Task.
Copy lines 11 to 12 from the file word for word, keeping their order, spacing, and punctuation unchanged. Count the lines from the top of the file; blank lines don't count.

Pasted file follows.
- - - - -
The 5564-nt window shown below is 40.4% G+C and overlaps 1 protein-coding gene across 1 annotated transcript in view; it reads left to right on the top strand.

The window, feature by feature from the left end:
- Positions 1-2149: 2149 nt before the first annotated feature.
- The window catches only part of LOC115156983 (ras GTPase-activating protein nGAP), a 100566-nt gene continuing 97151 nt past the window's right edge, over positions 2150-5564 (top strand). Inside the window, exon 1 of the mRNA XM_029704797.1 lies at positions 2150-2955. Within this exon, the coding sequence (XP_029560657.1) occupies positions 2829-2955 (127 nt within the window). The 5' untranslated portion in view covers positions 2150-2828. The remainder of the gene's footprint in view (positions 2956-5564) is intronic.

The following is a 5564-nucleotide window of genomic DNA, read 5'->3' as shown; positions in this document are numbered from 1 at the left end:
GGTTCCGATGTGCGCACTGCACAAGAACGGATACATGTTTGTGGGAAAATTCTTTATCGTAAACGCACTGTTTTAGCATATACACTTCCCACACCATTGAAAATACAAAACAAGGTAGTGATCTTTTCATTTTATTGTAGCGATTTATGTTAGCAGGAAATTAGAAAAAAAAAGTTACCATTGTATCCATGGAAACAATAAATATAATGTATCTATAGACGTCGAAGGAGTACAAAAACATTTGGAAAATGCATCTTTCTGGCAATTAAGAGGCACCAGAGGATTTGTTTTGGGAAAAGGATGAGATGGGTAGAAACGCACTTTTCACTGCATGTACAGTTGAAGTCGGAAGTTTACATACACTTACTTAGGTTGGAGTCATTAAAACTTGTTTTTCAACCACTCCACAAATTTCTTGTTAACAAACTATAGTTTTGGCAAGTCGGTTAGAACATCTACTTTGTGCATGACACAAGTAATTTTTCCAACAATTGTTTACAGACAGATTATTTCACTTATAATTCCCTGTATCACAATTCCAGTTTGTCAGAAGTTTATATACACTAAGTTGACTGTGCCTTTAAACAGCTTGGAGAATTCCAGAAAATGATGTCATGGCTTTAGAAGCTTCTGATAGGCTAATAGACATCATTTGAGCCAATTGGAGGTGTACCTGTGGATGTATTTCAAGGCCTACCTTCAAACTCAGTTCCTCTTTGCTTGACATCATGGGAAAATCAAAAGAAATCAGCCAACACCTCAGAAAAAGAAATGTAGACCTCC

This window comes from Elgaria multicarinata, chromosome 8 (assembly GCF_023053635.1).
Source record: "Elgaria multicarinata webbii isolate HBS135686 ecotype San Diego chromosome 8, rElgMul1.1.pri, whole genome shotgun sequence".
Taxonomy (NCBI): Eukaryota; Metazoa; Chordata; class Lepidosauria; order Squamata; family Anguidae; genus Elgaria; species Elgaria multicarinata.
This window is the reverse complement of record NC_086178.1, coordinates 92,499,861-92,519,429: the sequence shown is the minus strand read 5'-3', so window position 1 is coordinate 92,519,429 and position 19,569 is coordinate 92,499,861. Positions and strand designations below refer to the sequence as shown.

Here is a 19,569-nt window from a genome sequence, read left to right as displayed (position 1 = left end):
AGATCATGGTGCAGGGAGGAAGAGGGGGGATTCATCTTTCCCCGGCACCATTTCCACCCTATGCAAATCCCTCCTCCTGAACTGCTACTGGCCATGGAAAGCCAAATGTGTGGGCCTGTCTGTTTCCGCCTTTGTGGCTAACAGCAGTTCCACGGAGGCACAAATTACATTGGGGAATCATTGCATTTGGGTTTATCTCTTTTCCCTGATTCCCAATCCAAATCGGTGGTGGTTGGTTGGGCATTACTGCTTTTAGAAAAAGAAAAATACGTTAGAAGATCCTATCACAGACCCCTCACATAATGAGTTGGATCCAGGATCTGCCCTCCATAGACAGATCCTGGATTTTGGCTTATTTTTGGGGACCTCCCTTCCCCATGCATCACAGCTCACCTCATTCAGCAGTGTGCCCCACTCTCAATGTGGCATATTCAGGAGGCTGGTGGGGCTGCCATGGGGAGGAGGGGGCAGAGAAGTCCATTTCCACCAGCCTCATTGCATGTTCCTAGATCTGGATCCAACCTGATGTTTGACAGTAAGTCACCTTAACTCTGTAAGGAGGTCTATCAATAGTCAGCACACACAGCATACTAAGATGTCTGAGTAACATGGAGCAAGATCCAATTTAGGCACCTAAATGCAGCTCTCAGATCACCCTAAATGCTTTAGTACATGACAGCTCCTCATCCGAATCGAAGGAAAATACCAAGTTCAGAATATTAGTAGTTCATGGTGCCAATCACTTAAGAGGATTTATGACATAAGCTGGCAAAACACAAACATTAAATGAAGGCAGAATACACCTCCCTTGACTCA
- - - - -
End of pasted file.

Here is a 19,569-nt window from a genome sequence, read left to right as displayed (position 1 = left end):
AGATCATGGTGCAGGGAGGAAGAGGGGGGATTCATCTTTCCCCGGCACCATTTCCACCCTATGCAAATCCCTCCTCCTGAACTGCTACTGGCCATGGAAAGCCAAATGTGTGGGCCTGTCTGTTTCCGCCTTTGTGGCTAACAGCAGTTCCACGGAGGCACAAATTACATTGGGGAATCATTGCATTTGGGTTTATCTCTTTTCCCTGATTCCCAATCCAAATCGGTGGTGGTTGGTTGGGCATTACTGCTTTTAGAAAAAGAAAAATACGTTAGAAGATCCTATCACAGACCCCTCACATAATGAGTTGGATCCAGGATCTGCCCTCCATAGACAGATCCTGGATTTTGGCTTATTTTTGGGGACCTCCCTTCCCCATGCATCACAGCTCACCTCATTCAGCAGTGTGCCCCACTCTCAATGTGGCATATTCAGGAGGCTGGTGGGGCTGCCATGGGGAGGAGGGGGCAGAGAAGTCCATTTCCACCAGCCTCATTGCATGTTCCTAGATCTGGATCCAACCTGATGTTTGACAGTAAGTCACCTTAACTCTGTAAGGAGGTCTATCAATAGTCAGCACACACAGCATACTAAGATGTCTGAGTAACATGGAGCAAGATCCAATTTAGGCACCTAAATGCAGCTCTCAGATCACCCTAAATGCTTTAGTACATGACAGCTCCTCATCCGAATCGAAGGAAAATACCAAGTTCAGAATATTAGTAGTTCATGGTGCCAATCACTTAAGAGGATTTATGACATAAGCTGGCAAAACACAAACATTAAATGAAGGCAGAATACACCTCCCTTGACTCA